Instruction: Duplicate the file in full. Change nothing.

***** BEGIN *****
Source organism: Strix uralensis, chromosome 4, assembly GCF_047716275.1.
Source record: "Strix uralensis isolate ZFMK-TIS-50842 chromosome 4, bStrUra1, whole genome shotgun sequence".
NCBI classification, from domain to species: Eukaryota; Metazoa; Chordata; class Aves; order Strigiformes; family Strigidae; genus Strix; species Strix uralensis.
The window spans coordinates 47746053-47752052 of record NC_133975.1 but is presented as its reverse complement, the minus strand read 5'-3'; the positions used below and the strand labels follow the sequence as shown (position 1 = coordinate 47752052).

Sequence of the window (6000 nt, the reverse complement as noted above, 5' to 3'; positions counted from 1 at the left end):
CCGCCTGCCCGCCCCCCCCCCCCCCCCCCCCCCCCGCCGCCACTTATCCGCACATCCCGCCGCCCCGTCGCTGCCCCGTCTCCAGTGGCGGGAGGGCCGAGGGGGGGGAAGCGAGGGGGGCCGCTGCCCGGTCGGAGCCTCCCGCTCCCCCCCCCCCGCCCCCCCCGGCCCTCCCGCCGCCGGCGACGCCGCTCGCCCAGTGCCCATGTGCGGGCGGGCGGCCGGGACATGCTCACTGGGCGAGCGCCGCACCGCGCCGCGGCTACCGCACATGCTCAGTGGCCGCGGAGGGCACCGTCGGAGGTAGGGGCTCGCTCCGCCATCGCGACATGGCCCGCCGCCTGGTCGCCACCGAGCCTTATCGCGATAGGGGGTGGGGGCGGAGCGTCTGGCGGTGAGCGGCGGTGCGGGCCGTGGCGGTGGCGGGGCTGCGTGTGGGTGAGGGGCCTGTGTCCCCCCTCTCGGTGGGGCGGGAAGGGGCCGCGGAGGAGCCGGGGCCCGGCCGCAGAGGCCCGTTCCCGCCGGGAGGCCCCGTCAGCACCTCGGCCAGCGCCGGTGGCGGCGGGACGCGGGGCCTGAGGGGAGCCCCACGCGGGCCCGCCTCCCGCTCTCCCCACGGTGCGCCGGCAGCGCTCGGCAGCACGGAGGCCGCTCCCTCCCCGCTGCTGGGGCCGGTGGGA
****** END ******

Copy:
Source organism: Strix uralensis, chromosome 4, assembly GCF_047716275.1.
Source record: "Strix uralensis isolate ZFMK-TIS-50842 chromosome 4, bStrUra1, whole genome shotgun sequence".
NCBI classification, from domain to species: Eukaryota; Metazoa; Chordata; class Aves; order Strigiformes; family Strigidae; genus Strix; species Strix uralensis.
The window spans coordinates 47746053-47752052 of record NC_133975.1 but is presented as its reverse complement, the minus strand read 5'-3'; the positions used below and the strand labels follow the sequence as shown (position 1 = coordinate 47752052).

Sequence of the window (6000 nt, the reverse complement as noted above, 5' to 3'; positions counted from 1 at the left end):
CCGCCTGCCCGCCCCCCCCCCCCCCCCCCCCCCCCGCCGCCACTTATCCGCACATCCCGCCGCCCCGTCGCTGCCCCGTCTCCAGTGGCGGGAGGGCCGAGGGGGGGGAAGCGAGGGGGGCCGCTGCCCGGTCGGAGCCTCCCGCTCCCCCCCCCCCGCCCCCCCCGGCCCTCCCGCCGCCGGCGACGCCGCTCGCCCAGTGCCCATGTGCGGGCGGGCGGCCGGGACATGCTCACTGGGCGAGCGCCGCACCGCGCCGCGGCTACCGCACATGCTCAGTGGCCGCGGAGGGCACCGTCGGAGGTAGGGGCTCGCTCCGCCATCGCGACATGGCCCGCCGCCTGGTCGCCACCGAGCCTTATCGCGATAGGGGGTGGGGGCGGAGCGTCTGGCGGTGAGCGGCGGTGCGGGCCGTGGCGGTGGCGGGGCTGCGTGTGGGTGAGGGGCCTGTGTCCCCCCTCTCGGTGGGGCGGGAAGGGGCCGCGGAGGAGCCGGGGCCCGGCCGCAGAGGCCCGTTCCCGCCGGGAGGCCCCGTCAGCACCTCGGCCAGCGCCGGTGGCGGCGGGACGCGGGGCCTGAGGGGAGCCCCACGCGGGCCCGCCTCCCGCTCTCCCCACGGTGCGCCGGCAGCGCTCGGCAGCACGGAGGCCGCTCCCTCCCCGCTGCTGGGGCCGGTGGGA